With this, both breweries embarked on a roller coaster ride full of legal, technical, and political dives and spins. The ride began only two days after the purchase, when Lasko was forced to slow down, having received a decree issued by the Stock Market Agency (SMA), informing it that it could buy no more shares before publishing a buy-out bid. Eventually, though, the SMA gave both Lasko and Interbrew permission to publish the takeover bid.

Curiously, Interbrew offered to pay 90,000 tolars per share, which was 1,000 less than what Lasko offered. Market analysts started scratching their heads. Slovenian media, which was already having a field day with the takeover, had a new bone to chew.

Among possible explanations were suggestions that Lasko might be buying Union only to sell it later. Some speculated that Lasko might turn around and sell Union to none other than Interbrew--making the so-called beer war is nothing but a carefully staged show for the media.

Others have suggested that Interbrew is betting that the governmental Competition Protection Office--Slovenia’s main anti-trust agency--will not allow Lasko to take over Union. The last is a highly plausible scenario given the fact that if Lasko is successful, one brewery will cover over 90 percent of Slovenia’s beer market. There have also been suggestions that Interbrew may be repeating last year’s strategy of offering little to start with and then increasing the bid and finally exhausting Lasko. And some say Lasko is already overextending itself financially with the takeover bid.


The Competition Protection Office is taking its time to figure out what to do. The director of the office, Andrej Plahutnik, claims that they are mostly taking into consideration the effects such a takeover would have on the resulting market structure, which should be defined in terms of products and not geography. The anti-trust agency is already making it difficult for Lasko to pull out of its ambitious plan.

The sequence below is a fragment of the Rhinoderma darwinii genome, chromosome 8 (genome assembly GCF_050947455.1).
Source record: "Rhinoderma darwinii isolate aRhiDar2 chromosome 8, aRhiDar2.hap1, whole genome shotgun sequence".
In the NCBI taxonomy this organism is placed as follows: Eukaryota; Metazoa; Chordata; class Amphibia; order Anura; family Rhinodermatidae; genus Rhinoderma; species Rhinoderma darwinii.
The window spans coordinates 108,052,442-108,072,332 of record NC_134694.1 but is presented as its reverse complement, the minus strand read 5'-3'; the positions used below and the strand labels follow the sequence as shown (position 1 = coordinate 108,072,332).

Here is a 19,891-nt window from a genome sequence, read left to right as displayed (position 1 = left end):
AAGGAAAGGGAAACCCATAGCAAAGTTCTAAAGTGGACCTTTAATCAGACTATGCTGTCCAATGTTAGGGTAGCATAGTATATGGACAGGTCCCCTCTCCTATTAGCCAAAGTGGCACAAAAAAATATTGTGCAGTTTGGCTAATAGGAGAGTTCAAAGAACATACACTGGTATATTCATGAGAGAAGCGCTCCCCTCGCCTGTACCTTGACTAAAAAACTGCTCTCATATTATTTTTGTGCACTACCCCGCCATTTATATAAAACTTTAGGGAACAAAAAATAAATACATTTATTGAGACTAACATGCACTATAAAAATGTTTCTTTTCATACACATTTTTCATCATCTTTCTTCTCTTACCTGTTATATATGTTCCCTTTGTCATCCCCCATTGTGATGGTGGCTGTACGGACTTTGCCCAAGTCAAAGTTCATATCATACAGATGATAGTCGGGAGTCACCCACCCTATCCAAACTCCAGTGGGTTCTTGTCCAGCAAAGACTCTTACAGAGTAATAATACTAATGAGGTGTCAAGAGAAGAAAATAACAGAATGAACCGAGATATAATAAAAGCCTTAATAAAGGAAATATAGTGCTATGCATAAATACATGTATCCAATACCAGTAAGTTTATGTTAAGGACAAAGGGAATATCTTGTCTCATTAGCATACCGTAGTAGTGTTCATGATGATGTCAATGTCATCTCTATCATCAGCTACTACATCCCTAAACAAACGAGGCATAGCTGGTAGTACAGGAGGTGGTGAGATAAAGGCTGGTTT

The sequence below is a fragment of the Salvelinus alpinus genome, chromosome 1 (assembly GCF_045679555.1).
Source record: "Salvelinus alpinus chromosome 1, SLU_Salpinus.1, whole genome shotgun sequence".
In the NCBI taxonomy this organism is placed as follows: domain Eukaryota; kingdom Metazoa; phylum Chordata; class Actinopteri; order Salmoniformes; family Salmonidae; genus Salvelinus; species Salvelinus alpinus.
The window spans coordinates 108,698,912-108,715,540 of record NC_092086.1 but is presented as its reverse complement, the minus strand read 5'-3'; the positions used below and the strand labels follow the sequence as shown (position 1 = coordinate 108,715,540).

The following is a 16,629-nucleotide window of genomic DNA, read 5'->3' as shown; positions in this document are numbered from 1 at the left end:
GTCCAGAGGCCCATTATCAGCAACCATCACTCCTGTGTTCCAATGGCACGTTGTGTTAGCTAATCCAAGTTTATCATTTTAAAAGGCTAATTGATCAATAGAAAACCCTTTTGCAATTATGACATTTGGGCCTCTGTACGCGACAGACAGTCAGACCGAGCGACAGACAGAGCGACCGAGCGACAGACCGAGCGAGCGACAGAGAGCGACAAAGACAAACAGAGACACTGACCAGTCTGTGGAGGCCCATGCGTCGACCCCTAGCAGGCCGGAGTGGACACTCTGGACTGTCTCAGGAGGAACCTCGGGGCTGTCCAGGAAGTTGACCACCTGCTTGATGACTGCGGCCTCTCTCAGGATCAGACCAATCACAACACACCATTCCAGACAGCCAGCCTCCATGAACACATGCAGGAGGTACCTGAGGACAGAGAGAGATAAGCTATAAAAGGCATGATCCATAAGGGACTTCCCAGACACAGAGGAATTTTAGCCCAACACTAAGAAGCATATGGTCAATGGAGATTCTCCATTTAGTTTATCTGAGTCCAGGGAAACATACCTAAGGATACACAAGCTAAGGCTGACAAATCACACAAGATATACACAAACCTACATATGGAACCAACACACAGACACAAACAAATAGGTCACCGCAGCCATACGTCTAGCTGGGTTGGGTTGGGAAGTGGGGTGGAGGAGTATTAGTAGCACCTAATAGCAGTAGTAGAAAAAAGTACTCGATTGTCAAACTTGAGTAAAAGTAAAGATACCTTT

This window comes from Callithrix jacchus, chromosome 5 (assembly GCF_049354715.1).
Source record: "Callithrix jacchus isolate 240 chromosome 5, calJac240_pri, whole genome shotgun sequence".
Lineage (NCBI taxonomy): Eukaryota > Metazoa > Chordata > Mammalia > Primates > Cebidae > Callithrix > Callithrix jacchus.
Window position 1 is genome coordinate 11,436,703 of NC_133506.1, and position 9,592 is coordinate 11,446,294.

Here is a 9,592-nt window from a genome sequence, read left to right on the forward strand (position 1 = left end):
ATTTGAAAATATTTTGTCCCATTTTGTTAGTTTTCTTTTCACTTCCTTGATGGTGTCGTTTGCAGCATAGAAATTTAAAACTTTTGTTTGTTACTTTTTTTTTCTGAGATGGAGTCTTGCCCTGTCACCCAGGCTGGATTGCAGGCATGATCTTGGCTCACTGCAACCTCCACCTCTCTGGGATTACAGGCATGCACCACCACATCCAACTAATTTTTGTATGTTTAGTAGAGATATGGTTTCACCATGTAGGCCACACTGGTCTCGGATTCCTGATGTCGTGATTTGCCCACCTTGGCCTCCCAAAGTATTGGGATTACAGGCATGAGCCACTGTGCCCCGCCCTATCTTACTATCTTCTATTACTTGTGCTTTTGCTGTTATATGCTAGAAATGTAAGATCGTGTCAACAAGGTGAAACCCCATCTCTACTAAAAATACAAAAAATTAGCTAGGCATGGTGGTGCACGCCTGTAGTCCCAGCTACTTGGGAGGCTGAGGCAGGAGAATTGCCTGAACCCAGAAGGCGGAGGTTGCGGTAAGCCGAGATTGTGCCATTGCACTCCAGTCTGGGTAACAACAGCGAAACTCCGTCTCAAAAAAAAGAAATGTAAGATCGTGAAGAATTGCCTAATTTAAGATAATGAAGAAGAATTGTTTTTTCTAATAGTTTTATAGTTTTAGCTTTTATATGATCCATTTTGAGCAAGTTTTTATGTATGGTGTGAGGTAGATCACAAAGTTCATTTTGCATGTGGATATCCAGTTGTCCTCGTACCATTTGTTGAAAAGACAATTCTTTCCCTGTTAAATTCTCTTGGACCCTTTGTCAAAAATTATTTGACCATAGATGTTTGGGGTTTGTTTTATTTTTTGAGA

Before a Union shareholders’ meeting the week before last, it seemed that the office might not allow Lasko to use its 46 percent of Union shares to vote with or even not allow it to vote at all. At the last minute, the office decided that preventing Lasko from participating would only allow Interbrew to prevail in the vote and allowed Lasko to use 24.24 percent of its shares.

Analysts say that such a move mainly served to buy the Competition Protection Office more time. The media initially dismissed the meeting as inconsequential. Nevertheless, Lasko did its best to make it newsworthy by accusing the Union leadership of nepotism. At the time this seemed like just another bone for the media. Union initially reacted calmly by agreeing to a review of its business practices, and set another shareholders’ meeting for 2 September.

But then last week, Union finally made it clear that it likes the Belgian suitor better. The old fear that Lasko is trying to gain ownership only to get rid of Union in the future has now resurfaced. Lasko dismisses that, saying that should it win, it will pay special attention to make sure both brands are represented equally. It’s clear, of course, that such rhetoric is part of Lasko’s effort to sweet-talk the SMA into letting it buy Union.